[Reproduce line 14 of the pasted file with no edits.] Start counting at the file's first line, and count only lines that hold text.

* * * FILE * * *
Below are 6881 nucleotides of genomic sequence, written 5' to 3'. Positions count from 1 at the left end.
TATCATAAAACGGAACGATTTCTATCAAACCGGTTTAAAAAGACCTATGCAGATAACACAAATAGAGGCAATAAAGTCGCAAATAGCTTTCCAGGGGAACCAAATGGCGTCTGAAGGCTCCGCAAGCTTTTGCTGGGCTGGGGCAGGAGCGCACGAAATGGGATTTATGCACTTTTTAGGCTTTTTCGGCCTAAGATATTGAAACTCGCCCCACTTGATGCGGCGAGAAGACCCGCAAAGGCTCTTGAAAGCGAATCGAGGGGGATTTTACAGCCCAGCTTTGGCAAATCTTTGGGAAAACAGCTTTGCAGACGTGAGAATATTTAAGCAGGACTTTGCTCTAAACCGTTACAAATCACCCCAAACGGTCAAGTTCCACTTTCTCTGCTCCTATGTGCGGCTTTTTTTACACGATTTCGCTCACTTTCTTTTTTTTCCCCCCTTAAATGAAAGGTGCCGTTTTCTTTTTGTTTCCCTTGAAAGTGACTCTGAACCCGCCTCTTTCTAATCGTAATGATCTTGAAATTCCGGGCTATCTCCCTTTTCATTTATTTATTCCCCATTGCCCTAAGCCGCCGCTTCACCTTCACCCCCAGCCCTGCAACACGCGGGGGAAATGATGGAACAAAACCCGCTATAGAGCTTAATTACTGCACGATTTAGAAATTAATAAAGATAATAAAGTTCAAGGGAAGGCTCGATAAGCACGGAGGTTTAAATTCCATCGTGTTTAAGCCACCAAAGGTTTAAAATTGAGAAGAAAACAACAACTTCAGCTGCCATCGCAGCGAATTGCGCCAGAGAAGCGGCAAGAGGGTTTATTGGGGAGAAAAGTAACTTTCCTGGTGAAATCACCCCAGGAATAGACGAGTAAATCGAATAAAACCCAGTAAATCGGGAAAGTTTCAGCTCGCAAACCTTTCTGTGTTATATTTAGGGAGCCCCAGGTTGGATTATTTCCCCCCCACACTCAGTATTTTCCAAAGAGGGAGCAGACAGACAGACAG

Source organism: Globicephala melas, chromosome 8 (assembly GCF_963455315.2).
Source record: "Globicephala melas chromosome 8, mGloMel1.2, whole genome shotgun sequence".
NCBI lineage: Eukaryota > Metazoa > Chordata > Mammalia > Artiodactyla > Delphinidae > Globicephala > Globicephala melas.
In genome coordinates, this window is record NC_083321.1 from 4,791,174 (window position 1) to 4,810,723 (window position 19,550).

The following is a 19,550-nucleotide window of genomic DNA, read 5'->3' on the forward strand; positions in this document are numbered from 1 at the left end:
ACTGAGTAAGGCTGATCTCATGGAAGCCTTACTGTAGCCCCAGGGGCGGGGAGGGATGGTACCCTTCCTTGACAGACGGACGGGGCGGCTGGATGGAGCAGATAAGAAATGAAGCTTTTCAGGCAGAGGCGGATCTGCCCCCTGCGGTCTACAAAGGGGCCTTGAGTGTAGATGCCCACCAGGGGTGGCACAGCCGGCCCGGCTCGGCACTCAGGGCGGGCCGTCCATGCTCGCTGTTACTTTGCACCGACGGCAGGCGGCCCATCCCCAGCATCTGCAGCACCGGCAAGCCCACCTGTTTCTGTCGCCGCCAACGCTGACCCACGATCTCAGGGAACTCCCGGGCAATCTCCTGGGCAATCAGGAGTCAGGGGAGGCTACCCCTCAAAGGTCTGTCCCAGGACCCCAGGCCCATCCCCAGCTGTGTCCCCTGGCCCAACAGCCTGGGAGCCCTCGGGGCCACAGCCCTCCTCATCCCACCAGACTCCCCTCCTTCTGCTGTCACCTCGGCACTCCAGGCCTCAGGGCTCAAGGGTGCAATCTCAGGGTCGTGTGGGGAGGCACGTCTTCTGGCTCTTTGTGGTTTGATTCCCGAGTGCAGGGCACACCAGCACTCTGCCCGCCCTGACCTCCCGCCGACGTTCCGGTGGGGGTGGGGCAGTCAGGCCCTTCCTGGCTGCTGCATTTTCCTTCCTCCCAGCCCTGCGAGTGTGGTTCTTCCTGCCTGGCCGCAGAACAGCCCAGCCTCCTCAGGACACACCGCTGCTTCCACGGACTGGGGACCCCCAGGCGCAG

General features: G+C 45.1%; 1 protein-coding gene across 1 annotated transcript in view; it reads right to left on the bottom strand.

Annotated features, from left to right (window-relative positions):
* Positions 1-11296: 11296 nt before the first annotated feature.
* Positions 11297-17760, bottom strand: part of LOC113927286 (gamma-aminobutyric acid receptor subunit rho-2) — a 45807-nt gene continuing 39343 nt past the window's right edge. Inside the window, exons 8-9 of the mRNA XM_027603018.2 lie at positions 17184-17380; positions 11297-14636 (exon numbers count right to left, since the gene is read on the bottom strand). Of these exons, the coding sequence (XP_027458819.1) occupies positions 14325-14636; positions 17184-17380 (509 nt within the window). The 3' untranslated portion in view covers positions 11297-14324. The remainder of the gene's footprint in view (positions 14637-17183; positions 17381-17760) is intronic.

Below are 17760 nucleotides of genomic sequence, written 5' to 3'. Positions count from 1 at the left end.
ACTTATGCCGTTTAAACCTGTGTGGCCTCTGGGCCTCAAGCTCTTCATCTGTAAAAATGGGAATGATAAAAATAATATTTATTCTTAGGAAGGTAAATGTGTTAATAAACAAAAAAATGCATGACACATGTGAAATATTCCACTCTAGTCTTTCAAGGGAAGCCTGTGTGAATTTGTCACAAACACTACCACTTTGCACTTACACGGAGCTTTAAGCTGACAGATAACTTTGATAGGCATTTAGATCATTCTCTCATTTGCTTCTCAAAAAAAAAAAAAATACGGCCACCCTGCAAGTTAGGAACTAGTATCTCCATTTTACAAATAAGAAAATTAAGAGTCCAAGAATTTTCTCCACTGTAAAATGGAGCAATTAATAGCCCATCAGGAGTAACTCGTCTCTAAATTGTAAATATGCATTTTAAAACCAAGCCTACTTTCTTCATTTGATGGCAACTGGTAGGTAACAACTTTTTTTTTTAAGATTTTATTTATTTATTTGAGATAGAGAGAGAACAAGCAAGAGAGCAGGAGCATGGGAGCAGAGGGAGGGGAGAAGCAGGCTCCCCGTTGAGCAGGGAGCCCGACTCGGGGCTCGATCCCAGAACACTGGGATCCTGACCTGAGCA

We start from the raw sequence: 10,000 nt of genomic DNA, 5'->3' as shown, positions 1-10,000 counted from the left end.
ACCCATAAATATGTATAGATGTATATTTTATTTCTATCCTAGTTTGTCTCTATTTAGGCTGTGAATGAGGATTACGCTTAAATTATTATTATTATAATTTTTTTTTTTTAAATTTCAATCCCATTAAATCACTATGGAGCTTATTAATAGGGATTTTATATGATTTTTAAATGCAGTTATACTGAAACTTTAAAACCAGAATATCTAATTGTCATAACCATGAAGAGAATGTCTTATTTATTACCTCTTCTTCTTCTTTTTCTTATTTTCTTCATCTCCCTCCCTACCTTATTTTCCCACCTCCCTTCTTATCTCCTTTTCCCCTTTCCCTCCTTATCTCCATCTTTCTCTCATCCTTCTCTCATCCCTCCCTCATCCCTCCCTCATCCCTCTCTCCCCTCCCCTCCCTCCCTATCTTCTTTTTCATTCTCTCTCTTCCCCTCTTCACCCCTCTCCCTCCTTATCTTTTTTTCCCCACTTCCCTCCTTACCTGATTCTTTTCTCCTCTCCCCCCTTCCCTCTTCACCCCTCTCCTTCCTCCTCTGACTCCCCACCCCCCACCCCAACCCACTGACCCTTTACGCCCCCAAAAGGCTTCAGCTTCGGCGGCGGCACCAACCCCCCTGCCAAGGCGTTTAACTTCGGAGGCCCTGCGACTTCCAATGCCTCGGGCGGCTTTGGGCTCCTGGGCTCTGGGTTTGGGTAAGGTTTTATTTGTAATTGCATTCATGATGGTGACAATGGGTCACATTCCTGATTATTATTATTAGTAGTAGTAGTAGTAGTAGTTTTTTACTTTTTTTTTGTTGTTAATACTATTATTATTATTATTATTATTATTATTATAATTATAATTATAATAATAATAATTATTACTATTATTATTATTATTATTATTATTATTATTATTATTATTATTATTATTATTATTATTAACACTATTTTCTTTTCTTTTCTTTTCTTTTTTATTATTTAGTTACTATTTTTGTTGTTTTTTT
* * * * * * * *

ACTTATGCCGTTTAAACCTGTGTGGCCTCTGGGCCTCAAGCTCTTCATCTGTAAAAATGGGAATGATAAAAATAATATTTATTCTTAGGAAGGTAAATGTGTTAATAAACAAAAAAATGCATGACACATGTGAAATATTCCACTCTAGTCTTTCAAGGGAAGCCTGTGTGAATTTGTCACAAACACTACCACTTTGCACTTACACGGAGCTTTAAGCTGACAGATAACTTTGATAGGCATTTAGATCATTCTCTCATTTGCTTCTCAAAAAAAAAAAAAATACGGCCACCCTGCAAGTTAGGAACTAGTATCTCCATTTTACAAATAAGAAAATTAAGAGTCCAAGAATTTTCTCCACTGTAAAATGGAGCAATTAATAGCCCATCAGGAGTAACTCGTCTCTAAATTGTAAATATGCATTTTAAAACCAAGCCTACTTTCTTCATTTGATGGCAACTGGTAGGTAACAACTTTTTTTTTTAAGATTTTATTTATTTATTTGAGATAGAGAGAGAACAAGCAAGAGAGCAGGAGCATGGGAGCAGAGGGAGGGGAGAAGCAGGCTCCCCGTTGAGCAGGGAGCCCGACTCGGGGCTCGATCCCAGAACACTGGGATCCTGACCTGAGCA